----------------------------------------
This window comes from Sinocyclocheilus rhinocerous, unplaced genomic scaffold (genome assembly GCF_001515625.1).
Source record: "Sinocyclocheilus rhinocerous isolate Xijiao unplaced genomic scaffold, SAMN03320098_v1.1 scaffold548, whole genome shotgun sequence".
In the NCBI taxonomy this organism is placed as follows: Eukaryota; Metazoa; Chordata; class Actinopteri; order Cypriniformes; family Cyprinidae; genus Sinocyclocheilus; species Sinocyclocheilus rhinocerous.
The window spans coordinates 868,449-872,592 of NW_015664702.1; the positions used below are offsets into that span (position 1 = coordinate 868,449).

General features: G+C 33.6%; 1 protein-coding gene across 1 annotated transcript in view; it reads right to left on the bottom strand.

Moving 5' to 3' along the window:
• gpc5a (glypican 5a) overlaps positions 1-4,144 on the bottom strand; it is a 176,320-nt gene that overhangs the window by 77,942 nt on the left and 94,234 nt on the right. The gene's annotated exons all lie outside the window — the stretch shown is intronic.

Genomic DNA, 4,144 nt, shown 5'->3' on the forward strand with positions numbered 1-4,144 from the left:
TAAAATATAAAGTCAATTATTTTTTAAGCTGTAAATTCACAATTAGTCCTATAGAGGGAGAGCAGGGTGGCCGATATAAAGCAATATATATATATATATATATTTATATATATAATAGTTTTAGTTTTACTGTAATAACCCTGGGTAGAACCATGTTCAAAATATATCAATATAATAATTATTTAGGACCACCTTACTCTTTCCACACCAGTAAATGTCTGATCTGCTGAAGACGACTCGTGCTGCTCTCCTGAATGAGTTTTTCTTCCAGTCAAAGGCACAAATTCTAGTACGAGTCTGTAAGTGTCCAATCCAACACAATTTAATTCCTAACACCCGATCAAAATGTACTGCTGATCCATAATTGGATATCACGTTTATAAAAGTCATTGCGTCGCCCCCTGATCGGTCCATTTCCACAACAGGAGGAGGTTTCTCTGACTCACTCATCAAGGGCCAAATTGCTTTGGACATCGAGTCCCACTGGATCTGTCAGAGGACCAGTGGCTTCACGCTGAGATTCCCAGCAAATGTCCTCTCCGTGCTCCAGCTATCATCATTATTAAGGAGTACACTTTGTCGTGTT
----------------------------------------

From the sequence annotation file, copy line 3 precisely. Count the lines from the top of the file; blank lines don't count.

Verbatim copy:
In the NCBI taxonomy this organism is placed as follows: Eukaryota; Metazoa; Chordata; class Actinopteri; order Cypriniformes; family Cyprinidae; genus Sinocyclocheilus; species Sinocyclocheilus rhinocerous.